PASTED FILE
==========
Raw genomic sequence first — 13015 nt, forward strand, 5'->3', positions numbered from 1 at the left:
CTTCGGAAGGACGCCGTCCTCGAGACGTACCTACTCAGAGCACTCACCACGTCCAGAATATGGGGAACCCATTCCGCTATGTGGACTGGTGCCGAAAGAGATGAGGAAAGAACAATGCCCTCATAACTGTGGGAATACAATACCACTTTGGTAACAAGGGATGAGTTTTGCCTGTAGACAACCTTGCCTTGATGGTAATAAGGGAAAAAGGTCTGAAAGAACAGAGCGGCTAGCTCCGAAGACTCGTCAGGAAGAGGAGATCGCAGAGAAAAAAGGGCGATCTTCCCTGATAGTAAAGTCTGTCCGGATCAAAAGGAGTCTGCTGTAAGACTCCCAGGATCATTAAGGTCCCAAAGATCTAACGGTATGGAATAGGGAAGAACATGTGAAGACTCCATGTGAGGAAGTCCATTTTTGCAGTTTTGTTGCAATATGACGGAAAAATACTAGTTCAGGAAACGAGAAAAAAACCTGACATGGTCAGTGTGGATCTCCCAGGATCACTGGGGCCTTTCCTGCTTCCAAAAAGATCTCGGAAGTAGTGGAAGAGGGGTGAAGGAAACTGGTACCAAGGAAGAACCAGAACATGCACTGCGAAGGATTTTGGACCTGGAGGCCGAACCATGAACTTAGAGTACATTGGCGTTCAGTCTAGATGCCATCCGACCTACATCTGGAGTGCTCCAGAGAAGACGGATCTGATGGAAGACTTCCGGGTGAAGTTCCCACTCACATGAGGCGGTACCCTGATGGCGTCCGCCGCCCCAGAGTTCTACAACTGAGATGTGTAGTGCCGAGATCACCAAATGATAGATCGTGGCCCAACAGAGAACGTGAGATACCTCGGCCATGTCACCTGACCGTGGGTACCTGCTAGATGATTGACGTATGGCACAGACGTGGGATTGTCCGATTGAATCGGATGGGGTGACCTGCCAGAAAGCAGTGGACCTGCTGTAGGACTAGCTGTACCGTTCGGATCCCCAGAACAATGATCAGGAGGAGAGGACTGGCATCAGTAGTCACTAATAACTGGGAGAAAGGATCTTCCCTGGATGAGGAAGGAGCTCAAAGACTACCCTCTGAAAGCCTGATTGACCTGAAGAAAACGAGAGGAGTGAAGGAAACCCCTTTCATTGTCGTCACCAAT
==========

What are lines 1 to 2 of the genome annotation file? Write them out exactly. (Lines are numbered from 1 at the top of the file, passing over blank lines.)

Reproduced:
Raw genomic sequence first — 13015 nt, forward strand, 5'->3', positions numbered from 1 at the left:
CTTCGGAAGGACGCCGTCCTCGAGACGTACCTACTCAGAGCACTCACCACGTCCAGAATATGGGGAACCCATTCCGCTATGTGGACTGGTGCCGAAAGAGATGAGGAAAGAACAATGCCCTCATAACTGTGGGAATACAATACCACTTTGGTAACAAGGGATGAGTTTTGCCTGTAGACAACCTTGCCTTGATGGTAATAAGGGAAAAAGGTCTGAAAGAACAGAGCGGCTAGCTCCGAAGACTCGTCAGGAAGAGGAGATCGCAGAGAAAAAAGGGCGATCTTCCCTGATAGTAAAGTCTGTCCGGATCAAAAGGAGTCTGCTGTAAGACTCCCAGGATCATTAAGGTCCCAAAGATCTAACGGTATGGAATAGGGAAGAACATGTGAAGACTCCATGTGAGGAAGTCCATTTTTGCAGTTTTGTTGCAATATGACGGAAAAATACTAGTTCAGGAAACGAGAAAAAAACCTGACATGGTCAGTGTGGATCTCCCAGGATCACTGGGGCCTTTCCTGCTTCCAAAAAGATCTCGGAAGTAGTGGAAGAGGGGTGAAGGAAACTGGTACCAAGGAAGAACCAGAACATGCACTGCGAAGGATTTTGGACCTGGAGGCCGAACCATGAACTTAGAGTACATTGGCGTTCAGTCTAGATGCCATCCGACCTACATCTGGAGTGCTCCAGAGAAGACGGATCTGATGGAAGACTTCCGGGTGAAGTTCCCACTCACATGAGGCGGTACCCTGATGGCGTCCGCCGCCCCAGAGTTCTACAACTGAGATGTGTAGTGCCGAGATCACCAAATGATAGATCGTGGCCCAACAGAGAACGTGAGATACCTCGGCCATGTCACCTGACCGTGGGTACCTGCTAGATGATTGACGTATGGCACAGACGTGGGATTGTCCGATTGAATCGGATGGGGTGACCTGCCAGAAAGCAGTGGACCTGCTGTAGGACTAGCTGTACCGTTCGGATCCCCAGAACAATGATCAGGAGGAGAGGACTGGCATCAGTAGTCACTAATAACTGGGAGAAAGGATCTTCCCTGGATGAGGAAGGAGCTCAAAGACTACCCTCTGAAAGCCTGATTGACCTGAAGAAAACGAGAGGAGTGAAGGAAACCCCTTTCATTGTCGTCACCAAT